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Open accessJournal ArticleDOI: 10.3390/SU13063295

The Pandemic City: Urban Issues in the Time of COVID-19

02 Mar 2021-Sustainability (Multidisciplinary Digital Publishing Institute)-Vol. 13, Iss: 6, pp 3295
Abstract: Pandemics have shaped the way cities are planned and configured. Throughout history, cities have evolved to solve problems of sanitation, hygiene, and health access while providing space and opportunities for the urban dwellers. COVID-19 will have significant implications in the way cities are planned. This recent crisis highlights a number of issues. This paper looks at the context for the pandemic and then reviews studies and debates in four areas: transformations in the configuration of public spaces, transportation, urban connectivities, and urban economies. This pandemic, like other similar episodes in the past, is forcing us to rethink the nature of urban space and may be an opportunity to plan for safer, more sustainable cities.

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Topics: Urbanism (54%)

13 results found

Journal ArticleDOI: 10.1080/02673037.2012.617926
Ronan Paddison1Institutions (1)
30 Aug 2012-Housing Studies
Abstract: Edward Glaeser, Basingstoke and Oxford, Palgrave Macmillan, 2011, 338 pp., £25.00 (hbk), ISBN 9780230709386 This is a book that was waiting to be written—a popular book on the contemporary urban co...

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232 Citations

Open access
01 Jan 2016-
Abstract: epidemics and pandemics their impacts on human history is available in our book collection an online access to it is set as public so you can get it instantly. Our books collection saves in multiple locations, allowing you to get the most less latency time to download any of our books like this one. Merely said, the epidemics and pandemics their impacts on human history is universally compatible with any devices to read.

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48 Citations

Journal ArticleDOI: 10.1111/GERE.12373
Dana Cuff1Institutions (1)
Abstract: In 1961, the New York Times published a review of Jane Jacobs’ recently released The Death and Life of Great American Cities. In it, the prescient reviewer (an MIT urban studies professor) mused th...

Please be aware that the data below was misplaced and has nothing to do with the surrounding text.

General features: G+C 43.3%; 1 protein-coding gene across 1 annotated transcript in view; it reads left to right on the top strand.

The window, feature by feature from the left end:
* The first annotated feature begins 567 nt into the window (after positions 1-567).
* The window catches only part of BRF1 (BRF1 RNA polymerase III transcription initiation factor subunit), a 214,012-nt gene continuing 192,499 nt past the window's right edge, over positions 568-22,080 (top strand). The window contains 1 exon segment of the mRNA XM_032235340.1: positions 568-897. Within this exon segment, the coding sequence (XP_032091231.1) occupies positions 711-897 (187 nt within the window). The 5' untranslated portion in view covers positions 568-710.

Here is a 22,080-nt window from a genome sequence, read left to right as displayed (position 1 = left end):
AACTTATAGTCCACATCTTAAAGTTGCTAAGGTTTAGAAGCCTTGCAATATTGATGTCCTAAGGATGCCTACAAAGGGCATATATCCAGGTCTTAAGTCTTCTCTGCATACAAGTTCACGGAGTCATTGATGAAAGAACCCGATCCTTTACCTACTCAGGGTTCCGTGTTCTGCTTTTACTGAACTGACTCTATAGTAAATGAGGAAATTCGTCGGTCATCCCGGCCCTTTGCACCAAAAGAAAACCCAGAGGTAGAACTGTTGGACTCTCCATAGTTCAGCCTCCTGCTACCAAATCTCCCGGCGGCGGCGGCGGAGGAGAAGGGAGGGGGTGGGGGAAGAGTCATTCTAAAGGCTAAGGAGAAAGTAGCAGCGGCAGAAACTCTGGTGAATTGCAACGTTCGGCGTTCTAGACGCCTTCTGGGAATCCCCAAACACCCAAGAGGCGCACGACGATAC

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46 Citations

Open accessJournal ArticleDOI: 10.5209/ARIS.71624
Abstract: espanolEste articulo examina los Grandes Proyectos Culturales (GPC) como un elemento del proceso de desarrollo de las ciudades, considerandolos como un fenomeno global en lugar de analizar cada caso de forma independiente. El estudio esta centrado en Exposiciones Mundiales e Internacionales, Exposiciones de Horticultura, Juegos Olimpicos y Capitales Europeas de la Cultura. La investigacion abarco 183 GCP organizados desde el siglo XIX hasta principios del siglo XXI en todo el mundo. El estudio definio la influencia que los diferentes Grandes Proyectos Culturales han tenido en la estructura de la ciudad y el patrimonio urbano, asi como el desarrollo distintivo de cada tipo de GPC. La aportacion de este articulo consta en la definicon del potencial de los cuatro tipos principales de GPC para el desarrollo urbano multidimensional y su impacto diversificado en las transformaciones de las ciudades modernas, junto con la identificacion de posibles amenazas, beneficios y oportunidades de desarrollo relacionados con diferentes tipos de GPC. EnglishThis study examines Great Cultural Projects (GCPs) as an element of the developmental process of cities. For this study, GCPs are regarded as a global phenomenon rather than cases that must be analyzed independently. The study focused on four types of GCPs: world and international exhibitions, horticultural exhibitions, Olympic Games, and the European Capitals of Culture. The research sample comprised 183 GCPs globally, organized between the middle of the 19th century to the beginning of the 21st century. The study analyzed the influence of different GCPs on city structure and urban heritage and focused on the distinctive development of each GCP type. The study’s novelty lies in recognition of the four main types of GCPs’ potential for multidimensional urban development and their diversified impact on the transformation of modern cities, along with the identification of potential threats, benefits, and development opportunities related to different GCP types.

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4 Citations

Open accessJournal ArticleDOI: 10.1186/S44147-021-00011-1
Abstract: The debate about polycentricity and subordinacy has always been a critical topic that planners, economists, and socialists argued about for centuries. The idea of concentricity vs decentralization has affected all life metabolic activities. Urban structure has always been declared to be the key factor that affects life metabolism significantly. However, after the pandemic COVID-19, the planning strategies have changed dramatically. The main purpose is to investigate the most appropriate urbanization approach that achieves the best development results. The research methodology is to define and measure the fabric independency as an approach to estimate its self-sufficiency that enables it to stand in front of the pandemic challenges at different circumstances. The paper uses the fabric diversity index as a sensitive indicator of independency and polycentricity of the urban structure. The main conclusion for this paper is that independent polycentric urban agglomerations that are strongly linked achieve much better development results than subordinate cities depending on the main core city. The data used for the analysis are extracted from the Urban Atlas developed by the European Environmental Agency in addition to the UN-Habitat annual report. All calculations, analyses, and deductions are exclusively carried by the author. © 2021, The Author(s).

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Topics: Polycentricity (58%), Urban structure (57%), Urbanization (53%) ... read more


35 results found